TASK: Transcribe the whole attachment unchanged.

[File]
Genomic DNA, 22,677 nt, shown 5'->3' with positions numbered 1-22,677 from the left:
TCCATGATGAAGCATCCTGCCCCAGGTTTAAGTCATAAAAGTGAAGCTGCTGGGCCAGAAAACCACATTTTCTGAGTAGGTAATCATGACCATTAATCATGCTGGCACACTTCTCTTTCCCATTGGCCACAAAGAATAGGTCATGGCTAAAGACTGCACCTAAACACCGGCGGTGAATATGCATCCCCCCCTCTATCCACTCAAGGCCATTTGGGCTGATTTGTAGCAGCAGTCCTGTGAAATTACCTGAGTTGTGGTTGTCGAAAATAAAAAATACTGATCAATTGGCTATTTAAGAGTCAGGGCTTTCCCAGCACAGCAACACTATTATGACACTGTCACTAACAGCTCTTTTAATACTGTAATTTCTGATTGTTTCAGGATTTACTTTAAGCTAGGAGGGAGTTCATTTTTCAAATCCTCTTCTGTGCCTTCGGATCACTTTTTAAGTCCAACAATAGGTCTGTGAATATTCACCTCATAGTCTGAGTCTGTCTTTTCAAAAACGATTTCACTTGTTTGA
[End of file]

Genomic DNA, 22,677 nt, shown 5'->3' with positions numbered 1-22,677 from the left:
TCCATGATGAAGCATCCTGCCCCAGGTTTAAGTCATAAAAGTGAAGCTGCTGGGCCAGAAAACCACATTTTCTGAGTAGGTAATCATGACCATTAATCATGCTGGCACACTTCTCTTTCCCATTGGCCACAAAGAATAGGTCATGGCTAAAGACTGCACCTAAACACCGGCGGTGAATATGCATCCCCCCCTCTATCCACTCAAGGCCATTTGGGCTGATTTGTAGCAGCAGTCCTGTGAAATTACCTGAGTTGTGGTTGTCGAAAATAAAAAATACTGATCAATTGGCTATTTAAGAGTCAGGGCTTTCCCAGCACAGCAACACTATTATGACACTGTCACTAACAGCTCTTTTAATACTGTAATTTCTGATTGTTTCAGGATTTACTTTAAGCTAGGAGGGAGTTCATTTTTCAAATCCTCTTCTGTGCCTTCGGATCACTTTTTAAGTCCAACAATAGGTCTGTGAATATTCACCTCATAGTCTGAGTCTGTCTTTTCAAAAACGATTTCACTTGTTTGA